The knowledge acquired from a first job is fundamental to a startup. How you apply that knowledge and skill will often result in similar or better experience as an entrepreneur. The mistakes are lessons of how to do something different. The successes are foundations to build upon.

Challenge yourself to reflect on your first job. What was the best lesson learned on your first job? Can you instill this in your values, culture and standards as a business owner today?

Nothing is a waste of time if you use the experience wisely. ~Auguste Rodin

By Jamie Glass, CMO & President of Artful Thinkers and Managing Director of Sales & Marketing Practice at CKS Advisors.

What is Your Marketing Meme?

Will Your Meme Go Viral?

A meme (pronounced meem) is a packet of social information.  Marketing memes are word associations, beyond a tag line or slogan, that take complex concepts or ideas and make them simple and easy to communicate.

A meme is defined in Wikipedia as “a unit for carrying cultural ideas, symbols or practices, which can be transmitted from one mind to another through writing, speech, gestures, rituals or other imitable phenomena.”

Effective memes are potent messaging serums, dripped out over time that enter into our brains and stick. Think of your marketing meme as your viral message.  Who you represent, what you do and what you offer, tightly packaged into one memorable soundbite.

Memes are easy to replicate.  Good memes always communicate value and benefit.  It is the message you want propagated all over the world about you and your business.

I first learned about crafting memes from a Fortune 500 marketing expert who spent his time coaching several solopreneurs on how to market their own businesses.  To some, it may seem odd that an experienced marketing executive would spend weeks learning how to market themselves.  Admittedly, I was resistant at first. After all, I have been responsible for marketing multiple million dollar business for years.

Attitude and all, I threw myself into doing something I was avoiding — marketing me! It is hard to market yourself, let alone dedicate the time required to build your own marketing communications plan.  Truthfully, I needed the discipline and focus to develop my own meme. In the end, besides a business card, it was the best marketing investment I made in starting my own business.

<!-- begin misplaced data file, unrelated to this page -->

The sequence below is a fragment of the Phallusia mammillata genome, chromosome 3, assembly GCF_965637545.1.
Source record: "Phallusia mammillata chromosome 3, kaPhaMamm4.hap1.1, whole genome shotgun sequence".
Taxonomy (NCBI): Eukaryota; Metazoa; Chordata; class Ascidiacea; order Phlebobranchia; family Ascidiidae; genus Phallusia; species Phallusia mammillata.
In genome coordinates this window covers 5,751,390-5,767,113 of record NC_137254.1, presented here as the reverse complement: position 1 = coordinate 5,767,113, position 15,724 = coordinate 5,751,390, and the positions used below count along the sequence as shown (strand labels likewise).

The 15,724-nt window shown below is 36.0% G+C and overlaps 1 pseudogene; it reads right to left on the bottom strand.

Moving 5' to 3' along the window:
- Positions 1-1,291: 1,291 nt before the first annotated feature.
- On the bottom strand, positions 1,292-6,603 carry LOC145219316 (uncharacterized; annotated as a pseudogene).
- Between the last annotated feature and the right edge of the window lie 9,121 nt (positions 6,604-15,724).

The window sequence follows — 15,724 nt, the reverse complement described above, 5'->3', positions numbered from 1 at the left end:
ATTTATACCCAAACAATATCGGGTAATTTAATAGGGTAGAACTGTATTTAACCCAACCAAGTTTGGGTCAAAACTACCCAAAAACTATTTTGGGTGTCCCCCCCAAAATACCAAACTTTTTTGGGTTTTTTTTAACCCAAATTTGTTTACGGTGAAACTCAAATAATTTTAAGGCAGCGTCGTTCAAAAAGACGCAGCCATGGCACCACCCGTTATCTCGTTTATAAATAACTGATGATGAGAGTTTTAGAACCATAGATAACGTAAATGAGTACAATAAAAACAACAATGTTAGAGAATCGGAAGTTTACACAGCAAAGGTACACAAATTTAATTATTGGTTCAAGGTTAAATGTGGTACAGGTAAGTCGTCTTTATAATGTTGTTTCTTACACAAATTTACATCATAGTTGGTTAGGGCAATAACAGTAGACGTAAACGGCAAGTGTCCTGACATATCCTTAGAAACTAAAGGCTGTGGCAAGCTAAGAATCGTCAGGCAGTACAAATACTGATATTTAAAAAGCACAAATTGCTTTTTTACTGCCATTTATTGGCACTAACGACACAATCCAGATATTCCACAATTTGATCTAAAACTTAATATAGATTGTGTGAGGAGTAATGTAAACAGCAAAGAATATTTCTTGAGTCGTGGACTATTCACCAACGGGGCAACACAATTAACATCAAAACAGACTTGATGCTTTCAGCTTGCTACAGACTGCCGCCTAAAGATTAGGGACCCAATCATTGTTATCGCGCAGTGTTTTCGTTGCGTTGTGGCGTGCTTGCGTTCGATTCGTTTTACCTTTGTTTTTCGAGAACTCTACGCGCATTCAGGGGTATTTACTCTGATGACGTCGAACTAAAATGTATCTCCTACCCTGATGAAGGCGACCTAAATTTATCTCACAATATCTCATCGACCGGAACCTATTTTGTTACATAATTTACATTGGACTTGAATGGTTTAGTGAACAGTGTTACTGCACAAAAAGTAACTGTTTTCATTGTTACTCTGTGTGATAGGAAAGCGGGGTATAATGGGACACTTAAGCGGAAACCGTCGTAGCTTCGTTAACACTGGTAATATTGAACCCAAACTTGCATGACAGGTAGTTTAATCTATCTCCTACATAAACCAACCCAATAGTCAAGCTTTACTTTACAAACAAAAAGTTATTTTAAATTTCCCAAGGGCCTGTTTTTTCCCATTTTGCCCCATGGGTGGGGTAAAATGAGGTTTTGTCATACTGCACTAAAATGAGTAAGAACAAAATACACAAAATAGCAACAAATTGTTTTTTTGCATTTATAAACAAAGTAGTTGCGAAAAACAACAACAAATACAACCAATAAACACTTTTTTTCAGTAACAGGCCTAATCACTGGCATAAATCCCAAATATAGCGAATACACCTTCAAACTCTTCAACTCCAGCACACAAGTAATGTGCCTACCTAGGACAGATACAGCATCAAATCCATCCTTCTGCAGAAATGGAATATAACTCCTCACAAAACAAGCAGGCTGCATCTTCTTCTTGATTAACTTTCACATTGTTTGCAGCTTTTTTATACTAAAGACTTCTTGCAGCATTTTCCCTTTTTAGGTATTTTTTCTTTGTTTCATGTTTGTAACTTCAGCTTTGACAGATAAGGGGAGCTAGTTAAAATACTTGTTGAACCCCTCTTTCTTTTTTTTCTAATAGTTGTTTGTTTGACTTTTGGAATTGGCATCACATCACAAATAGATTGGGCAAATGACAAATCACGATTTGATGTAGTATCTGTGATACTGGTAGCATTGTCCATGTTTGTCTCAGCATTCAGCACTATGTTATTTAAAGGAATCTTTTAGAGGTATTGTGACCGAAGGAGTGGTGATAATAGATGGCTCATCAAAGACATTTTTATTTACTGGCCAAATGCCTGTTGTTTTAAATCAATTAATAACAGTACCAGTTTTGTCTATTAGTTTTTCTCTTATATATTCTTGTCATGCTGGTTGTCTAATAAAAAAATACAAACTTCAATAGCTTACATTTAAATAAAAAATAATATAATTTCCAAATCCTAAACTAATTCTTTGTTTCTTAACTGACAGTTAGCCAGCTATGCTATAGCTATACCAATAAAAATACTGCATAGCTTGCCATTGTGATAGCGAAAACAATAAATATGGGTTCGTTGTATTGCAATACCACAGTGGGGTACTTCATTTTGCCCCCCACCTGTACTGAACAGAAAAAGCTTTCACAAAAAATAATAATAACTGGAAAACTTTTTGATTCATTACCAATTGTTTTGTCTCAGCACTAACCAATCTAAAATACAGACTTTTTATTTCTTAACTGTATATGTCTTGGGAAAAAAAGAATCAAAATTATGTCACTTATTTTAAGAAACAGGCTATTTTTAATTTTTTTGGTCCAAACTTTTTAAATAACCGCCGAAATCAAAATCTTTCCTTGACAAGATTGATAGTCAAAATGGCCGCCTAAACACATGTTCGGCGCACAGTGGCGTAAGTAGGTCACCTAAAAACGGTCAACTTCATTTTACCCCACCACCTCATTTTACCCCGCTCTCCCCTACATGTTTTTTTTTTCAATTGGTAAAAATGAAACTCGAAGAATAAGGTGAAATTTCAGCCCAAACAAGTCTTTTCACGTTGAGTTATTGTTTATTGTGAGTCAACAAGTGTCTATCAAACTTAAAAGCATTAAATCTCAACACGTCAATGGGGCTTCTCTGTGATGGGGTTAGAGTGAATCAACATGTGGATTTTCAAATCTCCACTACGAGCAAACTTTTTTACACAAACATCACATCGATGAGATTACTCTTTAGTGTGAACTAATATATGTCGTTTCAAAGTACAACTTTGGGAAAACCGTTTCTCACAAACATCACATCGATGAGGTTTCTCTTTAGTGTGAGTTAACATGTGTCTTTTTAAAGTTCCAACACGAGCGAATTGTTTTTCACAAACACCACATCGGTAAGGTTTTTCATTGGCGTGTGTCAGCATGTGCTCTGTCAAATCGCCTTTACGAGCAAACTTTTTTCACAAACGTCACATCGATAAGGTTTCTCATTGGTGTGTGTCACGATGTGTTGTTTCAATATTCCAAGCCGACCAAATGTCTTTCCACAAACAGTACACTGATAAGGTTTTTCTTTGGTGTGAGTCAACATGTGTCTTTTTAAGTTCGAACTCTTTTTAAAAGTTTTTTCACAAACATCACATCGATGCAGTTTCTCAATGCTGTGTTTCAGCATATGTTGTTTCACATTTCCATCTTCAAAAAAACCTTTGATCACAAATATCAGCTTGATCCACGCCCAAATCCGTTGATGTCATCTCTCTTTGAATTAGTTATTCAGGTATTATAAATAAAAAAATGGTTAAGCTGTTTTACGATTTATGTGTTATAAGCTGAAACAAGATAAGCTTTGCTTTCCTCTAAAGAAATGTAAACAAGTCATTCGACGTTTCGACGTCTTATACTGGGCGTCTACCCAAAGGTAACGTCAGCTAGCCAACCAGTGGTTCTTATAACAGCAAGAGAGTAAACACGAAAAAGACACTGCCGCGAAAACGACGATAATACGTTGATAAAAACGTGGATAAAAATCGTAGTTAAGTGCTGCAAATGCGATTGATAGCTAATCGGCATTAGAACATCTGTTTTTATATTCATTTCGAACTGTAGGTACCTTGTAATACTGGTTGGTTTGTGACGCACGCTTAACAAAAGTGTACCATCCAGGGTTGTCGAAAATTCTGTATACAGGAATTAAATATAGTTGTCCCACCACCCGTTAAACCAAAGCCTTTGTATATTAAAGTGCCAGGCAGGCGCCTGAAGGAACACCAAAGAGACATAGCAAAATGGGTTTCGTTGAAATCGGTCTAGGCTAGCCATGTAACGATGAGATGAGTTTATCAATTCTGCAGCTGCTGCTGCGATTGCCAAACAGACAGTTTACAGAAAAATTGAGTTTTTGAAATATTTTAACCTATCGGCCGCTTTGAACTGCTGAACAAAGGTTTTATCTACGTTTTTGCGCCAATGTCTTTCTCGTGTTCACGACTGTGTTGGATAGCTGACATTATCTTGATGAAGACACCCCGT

An effective marketing meme is a single powerful statement that communicates the benefits of your products and services.  Here are some simple steps to help you craft an effective marketing meme:

1.  In one sentence, write down what you do for your customers.

2.  Next sentence describe the value you provide to your customers.

3.  Outline the problems you solve in the last sentence.

4.  Now start cutting! Combine the three sentences into one very simple, benefit-oriented sentence.  Answer who, what and why it matters in a single sentence.

5.  Test your meme with the following questions:  Can you repeat that sentence over and over again?  It is easy to remember?  Will your meme invite people to want to know more?

Memes are clear value propositions that roll off the tip of your tongue at every introduction.  An effective meme is not a slogan or headline. It is not an elevator pitch.  You rarely get 30 to 60 seconds to cite a rehearsed sales pitch.  It needs to be tight, concise and memorable.

Use your Meme Everywhere

Memes create lasting impressions. They are the words people will carry with them and tell others about you and your business.  Marketers often suggest that it takes seven times before a message really sticks.  It’s called the Rule of Seven. Will your meme be repeated by every person you tell seven times or more?  If so, then you have truly created an effective, viral marketing meme!

Invest time in creating your meme and start sharing it with world.  Repeat it often, in presentations, in meetings, on the web. Make sure your meme is a simple message that leaves us wanting more.

Special Note:  This post is dedicated to my friend and marketing mentor John Coyne.  He patiently worked with me to create my Artful Thinkers meme. His influence and teachings are still making an impact. He will always have a lasting impression. RIP my friend.